As mentioned in a previous article, the valuation principles for trading companies have generally been to identify maintainable earnings to which is applied a capitalisation multiplier. The resulting Enterprise Value is then adjusted for either surplus assets and/or the net debt position of the business. The resulting Equity Value being what the selling shareholders receive before tax for their shares.
Earnings are the first part of the valuation equation so what earnings are used? Earnings could be by reference to the historic results of the business, its most recent or current results, its current earnings rate or indeed its future projected earnings. Where a business has an upward earnings profile it would be preferable to use current or future earnings in the calculation of value as this will result in a higher valuation. Our experiences in 2018 have again demonstrated that buyers are prepared to value based on current and future earnings but only where the target has good management information to monitor and control its activities. There is likely to be a partial deferral of consideration or earn out mechanism but this is also usually the case where historic results are used. Where companies have volatile earnings then usually some form of weighting is given to the earnings record which may include future earnings to arrive at a maintainable earnings level.
The earnings figure used is not necessarily that shown in the target’s accounts or financial forecasts. Adjustments are usually made for items considered to be non-recurring and/or exceptional in size. In addition, adjustments are usually made for proprietorial items as most SMEs – controlled by their owners report earnings influenced by how their proprietors reward themselves and family members be it by dividends and/or salaries, benefits and pension contributions. It is necessary to substitute the rates commercially payable for the jobs undertaken for the actual amounts paid. If substantially all remuneration is taken by way of dividend then the adjustment made will likely reduce maintainable earnings rather than increase them.
A final thought on earnings is that it helps to know why a buyer wants to make the acquisition. A buyer usually buys because they believe they can get more out of the business than the vendor. This can be as a result a higher profits rating, of cross selling, through economies of scale or management efficiencies. If the vendor has an appreciation of these benefits it may be possible to agree a higher price and share some of the buyers’ advantages.
The multiplier applied to the maintainable earnings is crucial and the higher it is the better for the vendor. If the company is being sold to a quoted company then the buyer will likely have an earnings rating which can be used to estimate the value of the acquisition to the buyer. The vendor is likely to get a significantly discounted value from this valuation but it is important to know the position. If the buyer is another private company such information will not exist so research needs to be done to see whether comparable private companies have been recently acquired and if so whether there is any helpful information which could give a steer regarding the multiples paid. Much information is available but it needs very careful appraisal because information on items affecting deal values is not always informative or comprehensive. There are a number of general private company sale indices which can give a steer but they also come with the caveat as to the information they are based on. Quoted company information can be of help but due to the size of such companies their business models and risk ratings they usually have very different ratings to SME’s. Research and discussion with professional advisers are in my view the preferred way to establishing a suitable multiplier range.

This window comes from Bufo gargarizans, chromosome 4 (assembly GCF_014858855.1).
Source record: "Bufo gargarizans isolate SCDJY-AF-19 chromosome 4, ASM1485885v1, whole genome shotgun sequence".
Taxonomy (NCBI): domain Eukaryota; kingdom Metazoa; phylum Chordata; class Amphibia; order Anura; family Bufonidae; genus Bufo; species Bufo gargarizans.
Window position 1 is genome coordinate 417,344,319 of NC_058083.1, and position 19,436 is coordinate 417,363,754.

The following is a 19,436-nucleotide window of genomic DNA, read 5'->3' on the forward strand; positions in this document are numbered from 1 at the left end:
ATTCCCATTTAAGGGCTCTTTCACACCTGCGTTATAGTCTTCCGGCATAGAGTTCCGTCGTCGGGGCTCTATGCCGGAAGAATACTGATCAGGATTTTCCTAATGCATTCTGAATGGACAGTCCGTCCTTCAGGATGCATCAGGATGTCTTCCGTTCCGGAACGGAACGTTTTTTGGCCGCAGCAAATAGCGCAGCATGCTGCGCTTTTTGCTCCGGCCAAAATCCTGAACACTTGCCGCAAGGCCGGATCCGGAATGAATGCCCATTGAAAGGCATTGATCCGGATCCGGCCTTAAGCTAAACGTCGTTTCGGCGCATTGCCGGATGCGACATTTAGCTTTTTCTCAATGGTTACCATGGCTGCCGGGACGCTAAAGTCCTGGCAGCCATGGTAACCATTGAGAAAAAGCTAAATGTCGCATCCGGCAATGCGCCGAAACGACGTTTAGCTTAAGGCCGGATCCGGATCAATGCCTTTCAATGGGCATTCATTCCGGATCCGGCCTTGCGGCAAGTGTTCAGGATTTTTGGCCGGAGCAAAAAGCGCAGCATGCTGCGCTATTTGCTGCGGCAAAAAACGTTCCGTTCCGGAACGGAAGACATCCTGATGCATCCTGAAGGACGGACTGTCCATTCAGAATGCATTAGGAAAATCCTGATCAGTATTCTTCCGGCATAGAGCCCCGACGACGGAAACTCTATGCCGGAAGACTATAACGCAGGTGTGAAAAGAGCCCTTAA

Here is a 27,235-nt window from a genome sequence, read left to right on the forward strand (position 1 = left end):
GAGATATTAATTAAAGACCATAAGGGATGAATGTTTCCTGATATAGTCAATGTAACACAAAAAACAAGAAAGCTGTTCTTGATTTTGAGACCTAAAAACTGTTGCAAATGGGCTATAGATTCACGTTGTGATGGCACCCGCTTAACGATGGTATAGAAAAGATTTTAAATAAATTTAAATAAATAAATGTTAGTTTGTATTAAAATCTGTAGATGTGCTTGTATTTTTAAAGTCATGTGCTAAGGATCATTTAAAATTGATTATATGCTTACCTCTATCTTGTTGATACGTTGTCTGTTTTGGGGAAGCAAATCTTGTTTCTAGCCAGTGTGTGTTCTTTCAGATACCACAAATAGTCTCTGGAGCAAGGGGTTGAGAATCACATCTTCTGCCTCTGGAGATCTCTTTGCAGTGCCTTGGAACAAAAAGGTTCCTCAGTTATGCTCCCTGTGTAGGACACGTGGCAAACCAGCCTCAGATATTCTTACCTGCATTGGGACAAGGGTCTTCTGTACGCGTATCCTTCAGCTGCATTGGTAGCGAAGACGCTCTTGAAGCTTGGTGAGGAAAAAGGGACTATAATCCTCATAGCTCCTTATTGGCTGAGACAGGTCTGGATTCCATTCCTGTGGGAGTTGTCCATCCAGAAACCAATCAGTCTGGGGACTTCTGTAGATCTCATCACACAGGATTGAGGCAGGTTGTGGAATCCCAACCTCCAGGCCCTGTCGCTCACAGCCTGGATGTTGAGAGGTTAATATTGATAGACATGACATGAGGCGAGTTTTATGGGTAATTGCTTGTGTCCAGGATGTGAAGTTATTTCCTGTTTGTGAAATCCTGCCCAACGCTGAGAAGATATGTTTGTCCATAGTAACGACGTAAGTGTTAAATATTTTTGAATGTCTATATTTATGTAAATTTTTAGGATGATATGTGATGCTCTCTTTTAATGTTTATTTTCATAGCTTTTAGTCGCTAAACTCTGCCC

The final part of the valuation equation is the adjustment for surplus assets and debt to arrive at the equity value of the shares. Surplus assets are those not needed by the business and often one or other of a mixture of freehold properties, investments and cash balances. Debt relates to the commercial borrowings used by the business (this normally includes corporation tax liabilities).
I shall focus on cash and debt here since if a company which is planned to be sold has freehold property or investments on its balance sheet which may not be required by a buyer it is good practice as part of presale planning to consider whether a tax efficient reorganisation of this type of asset should take place. Professional advice is crucial here to make sure tax liabilities do not crystallise as a result of the reorganisation.
Cash balances are likely to be the main surplus asset to be included in the valuation of the company. Cash may be considered surplus if it could be distributed without affecting the trade and a vendor would want a £ for £ uplift to the Enterprise value. Note that if there are extremely high levels of surplus cash then presale planning should consider whether the levels might adversely affect the tax treatment of proceeds of sale in the vendors hand i.e. chargeable to income tax rather than capital gains tax or restriction of ER. As with surplus cash, so commercial debt and corporation tax liabilities are usually a £ for £ adjustment to the Enterprise Value.
Although this final set of adjustments to arrive at the equity value of the company sound pretty straight forward, in my experience this is often the most difficult part of the value equation to agree between buyer and seller. Usually the adjustment is qualified by the requirement for cash and borrowings to be based on “normal” levels and the maintenance of normal levels of working capital and normal is a very ill-defined term which is open to much interpretation. Up front clarity is essential on what these terms mean to buyer and seller.